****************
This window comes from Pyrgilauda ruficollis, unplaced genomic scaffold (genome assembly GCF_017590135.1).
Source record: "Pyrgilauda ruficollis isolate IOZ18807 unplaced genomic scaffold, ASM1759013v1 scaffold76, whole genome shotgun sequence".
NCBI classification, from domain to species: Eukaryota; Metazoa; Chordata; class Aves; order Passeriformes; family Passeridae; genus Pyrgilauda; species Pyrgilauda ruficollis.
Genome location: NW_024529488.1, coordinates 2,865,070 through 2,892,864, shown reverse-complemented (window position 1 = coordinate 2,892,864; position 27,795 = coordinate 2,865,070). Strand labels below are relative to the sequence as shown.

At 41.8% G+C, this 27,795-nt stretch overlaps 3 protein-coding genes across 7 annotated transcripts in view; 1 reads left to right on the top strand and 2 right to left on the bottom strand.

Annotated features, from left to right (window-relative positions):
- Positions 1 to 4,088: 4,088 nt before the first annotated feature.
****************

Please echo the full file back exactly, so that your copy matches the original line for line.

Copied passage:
This window comes from Pyrgilauda ruficollis, unplaced genomic scaffold (genome assembly GCF_017590135.1).
Source record: "Pyrgilauda ruficollis isolate IOZ18807 unplaced genomic scaffold, ASM1759013v1 scaffold76, whole genome shotgun sequence".
NCBI classification, from domain to species: Eukaryota; Metazoa; Chordata; class Aves; order Passeriformes; family Passeridae; genus Pyrgilauda; species Pyrgilauda ruficollis.
Genome location: NW_024529488.1, coordinates 2,865,070 through 2,892,864, shown reverse-complemented (window position 1 = coordinate 2,892,864; position 27,795 = coordinate 2,865,070). Strand labels below are relative to the sequence as shown.

At 41.8% G+C, this 27,795-nt stretch overlaps 3 protein-coding genes across 7 annotated transcripts in view; 1 reads left to right on the top strand and 2 right to left on the bottom strand.

Annotated features, from left to right (window-relative positions):
- Positions 1 to 4,088: 4,088 nt before the first annotated feature.